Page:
The case comes in a flat-pack box and ready-to-be assembled.
This helps a lot on storaged space, material quantity / usage as well as shipping logistics in general.


Technical Specs

  • Chassis weight: 2.5kg
  • Chassis dimension: 387x228x185mm
  • Material: 6061-T6 aluminum alloy
  • Color: Space Gray
  • Finish: anodized and fine-grit sandblasted
  • Shipping weight: 3.1kg



  • Motherboard: Mini-ITX
  • PSU: SFX (hidden power extension cable provided)
  • Storage: 2x 2.5" HDD/SSD, 7mm thick (fits inside the main body)
Graphic Card

  • Compatibility of each inner frame positions:
    • Position 1: unlimited length, maximum 3-slot
    • Position 1-4: ≤325mm in length, maximum 4-slot
  • The chassis supports maximum 3-slot GPU bracket
  • If the thickness of GPU body is less than the designed thickness of current inner frame position, GPU can protrude out of the chassis, and thus have no length limitations:
    • Position 1: designed thickness - 3 slot unlimited length
    • Position 2: designed thickness - 3 slot
    • Position 3: designed thickness - 2.6 slot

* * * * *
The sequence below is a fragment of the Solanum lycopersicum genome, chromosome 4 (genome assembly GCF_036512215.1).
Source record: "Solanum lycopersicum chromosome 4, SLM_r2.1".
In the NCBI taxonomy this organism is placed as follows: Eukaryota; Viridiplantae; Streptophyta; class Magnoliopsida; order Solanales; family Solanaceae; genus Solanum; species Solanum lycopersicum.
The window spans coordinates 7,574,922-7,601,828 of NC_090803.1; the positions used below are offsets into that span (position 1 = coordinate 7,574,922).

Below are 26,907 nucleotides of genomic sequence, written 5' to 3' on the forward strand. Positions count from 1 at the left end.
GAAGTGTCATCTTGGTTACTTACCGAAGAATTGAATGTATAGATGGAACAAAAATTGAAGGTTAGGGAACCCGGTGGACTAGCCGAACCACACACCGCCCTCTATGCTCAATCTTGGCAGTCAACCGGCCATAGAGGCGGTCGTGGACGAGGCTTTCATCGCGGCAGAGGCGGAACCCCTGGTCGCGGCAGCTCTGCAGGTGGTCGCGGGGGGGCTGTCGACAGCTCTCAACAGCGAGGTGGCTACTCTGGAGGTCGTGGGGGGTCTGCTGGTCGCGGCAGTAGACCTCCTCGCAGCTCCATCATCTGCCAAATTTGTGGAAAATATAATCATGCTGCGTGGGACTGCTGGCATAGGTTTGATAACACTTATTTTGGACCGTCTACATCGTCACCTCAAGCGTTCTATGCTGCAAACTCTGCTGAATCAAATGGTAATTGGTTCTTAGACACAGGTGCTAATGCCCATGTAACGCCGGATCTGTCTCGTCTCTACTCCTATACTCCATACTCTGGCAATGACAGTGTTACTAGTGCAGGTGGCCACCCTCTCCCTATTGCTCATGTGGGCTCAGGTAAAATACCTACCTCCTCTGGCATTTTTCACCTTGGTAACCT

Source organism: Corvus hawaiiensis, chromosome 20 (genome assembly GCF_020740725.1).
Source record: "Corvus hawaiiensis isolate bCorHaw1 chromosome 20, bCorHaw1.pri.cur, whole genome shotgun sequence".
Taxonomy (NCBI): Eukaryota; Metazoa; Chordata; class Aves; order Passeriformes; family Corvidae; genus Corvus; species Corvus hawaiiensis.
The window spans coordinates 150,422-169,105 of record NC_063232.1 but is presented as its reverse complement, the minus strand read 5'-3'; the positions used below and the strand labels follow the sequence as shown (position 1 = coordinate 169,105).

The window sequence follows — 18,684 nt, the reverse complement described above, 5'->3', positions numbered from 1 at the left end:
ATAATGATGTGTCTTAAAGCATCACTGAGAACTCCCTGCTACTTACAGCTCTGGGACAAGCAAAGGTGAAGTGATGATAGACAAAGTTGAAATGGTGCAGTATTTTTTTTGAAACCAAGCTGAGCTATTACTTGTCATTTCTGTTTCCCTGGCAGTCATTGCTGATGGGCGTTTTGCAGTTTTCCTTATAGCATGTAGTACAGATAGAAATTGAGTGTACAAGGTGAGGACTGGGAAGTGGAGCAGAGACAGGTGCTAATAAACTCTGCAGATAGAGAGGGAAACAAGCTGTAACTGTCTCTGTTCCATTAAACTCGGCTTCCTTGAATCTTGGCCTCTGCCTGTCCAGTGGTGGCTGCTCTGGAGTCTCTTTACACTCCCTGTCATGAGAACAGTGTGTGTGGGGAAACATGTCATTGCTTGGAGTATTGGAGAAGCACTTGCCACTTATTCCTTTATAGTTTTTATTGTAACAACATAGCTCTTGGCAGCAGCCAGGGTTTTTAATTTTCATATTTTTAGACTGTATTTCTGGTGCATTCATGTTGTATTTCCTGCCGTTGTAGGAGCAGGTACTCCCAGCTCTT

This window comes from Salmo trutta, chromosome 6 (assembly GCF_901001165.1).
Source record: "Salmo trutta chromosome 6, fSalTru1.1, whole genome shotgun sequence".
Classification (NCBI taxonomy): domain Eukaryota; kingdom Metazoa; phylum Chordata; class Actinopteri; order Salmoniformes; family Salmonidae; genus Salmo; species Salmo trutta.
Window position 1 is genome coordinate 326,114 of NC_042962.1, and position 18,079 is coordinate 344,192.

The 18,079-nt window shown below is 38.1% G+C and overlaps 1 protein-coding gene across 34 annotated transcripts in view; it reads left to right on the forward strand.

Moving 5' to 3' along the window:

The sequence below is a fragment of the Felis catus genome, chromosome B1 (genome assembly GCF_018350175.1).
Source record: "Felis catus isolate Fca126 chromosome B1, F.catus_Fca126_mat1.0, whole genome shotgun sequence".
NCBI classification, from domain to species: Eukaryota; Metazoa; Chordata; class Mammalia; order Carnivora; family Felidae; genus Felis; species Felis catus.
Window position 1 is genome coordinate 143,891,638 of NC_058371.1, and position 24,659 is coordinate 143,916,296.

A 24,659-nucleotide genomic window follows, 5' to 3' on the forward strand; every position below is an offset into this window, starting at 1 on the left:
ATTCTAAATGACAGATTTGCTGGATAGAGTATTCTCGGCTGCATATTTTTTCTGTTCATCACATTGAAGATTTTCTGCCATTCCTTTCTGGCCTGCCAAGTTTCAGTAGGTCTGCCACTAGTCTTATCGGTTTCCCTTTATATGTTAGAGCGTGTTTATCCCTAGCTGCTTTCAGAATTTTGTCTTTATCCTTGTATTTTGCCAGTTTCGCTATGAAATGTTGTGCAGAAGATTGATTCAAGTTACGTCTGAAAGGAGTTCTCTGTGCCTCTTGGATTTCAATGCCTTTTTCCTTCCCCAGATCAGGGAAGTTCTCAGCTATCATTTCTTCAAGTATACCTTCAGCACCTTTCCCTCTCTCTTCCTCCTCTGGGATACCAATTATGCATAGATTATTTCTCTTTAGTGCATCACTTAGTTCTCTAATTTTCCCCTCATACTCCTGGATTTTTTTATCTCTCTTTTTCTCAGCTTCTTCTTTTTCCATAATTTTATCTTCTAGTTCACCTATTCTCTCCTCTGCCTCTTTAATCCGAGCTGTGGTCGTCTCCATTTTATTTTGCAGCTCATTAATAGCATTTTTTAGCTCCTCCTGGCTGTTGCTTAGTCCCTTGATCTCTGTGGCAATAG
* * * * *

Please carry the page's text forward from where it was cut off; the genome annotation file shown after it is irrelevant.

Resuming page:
• Position 4: designed thickness - 2.2 slot
  • For example, a 2-slot card with inner frame at Position 3 can protrude out, thus does not have length limitation of ≤325mm
CPU Cooling

  • Recommended air cooler height for each inner frame positions:
    • Position 1: ≤40mm
    • Position 2: ≤53mm
    • Position 3: ≤60mm
    • Position 4: ≤70mm
  • Coolers within the above size falls inside the case envelope
  • Fan thickness included for the above calculation


The following specifications are recommended for custom-made cables. All the lengths mentioned exclude the connector housing.

ATX 24-pin for Motherboard

  • 24cm
  • Latches on the same side when laid flat
EPS 4+4-pin for CPU

  • 40cm
  • Latches on the same side when laid flat
PCIe 6+2-pin for GPU

  • 23cm
  • Latches on the opposite side when laid flat
  • Number of cables required vary per graphic card
SATA Power

  • 35cm + 10.5cm for the second connector
  • Use flat connectors & straight cable-entry
  • Recommended to use thin silicone wire (≥18 AWG)

  • ≥20cm
  • Straight connector must be used at the HDD/SSD side
  • Right-angled or straight connector can be used at the motherboard side

  • Tested compatible by the community :
    • Silicone cable with braided plastic
  • We recommend the use of modular power supply for ease of installation

Official XWORKS Site : https://xworks.store/
XWORKS 70 xFrame Product Page : https://xworks.store/products/xworks-70-xframe-small-form-factor-open-air-case
XWORKS 70 xFrame Assembly / Build Guide : https://xworks.store/pages/70xframe-manual
  • Like
Reactions: rfarmer


Trash Compacter
Original poster
Open Benchtable
Gold Supporter
Feb 24, 2017
Reserved Space for GPU Compatibility list tested by the community.


Trash Compacter
Original poster
Open Benchtable
Gold Supporter
Feb 24, 2017
Reserved Space for Cooling Solutions tested by the Community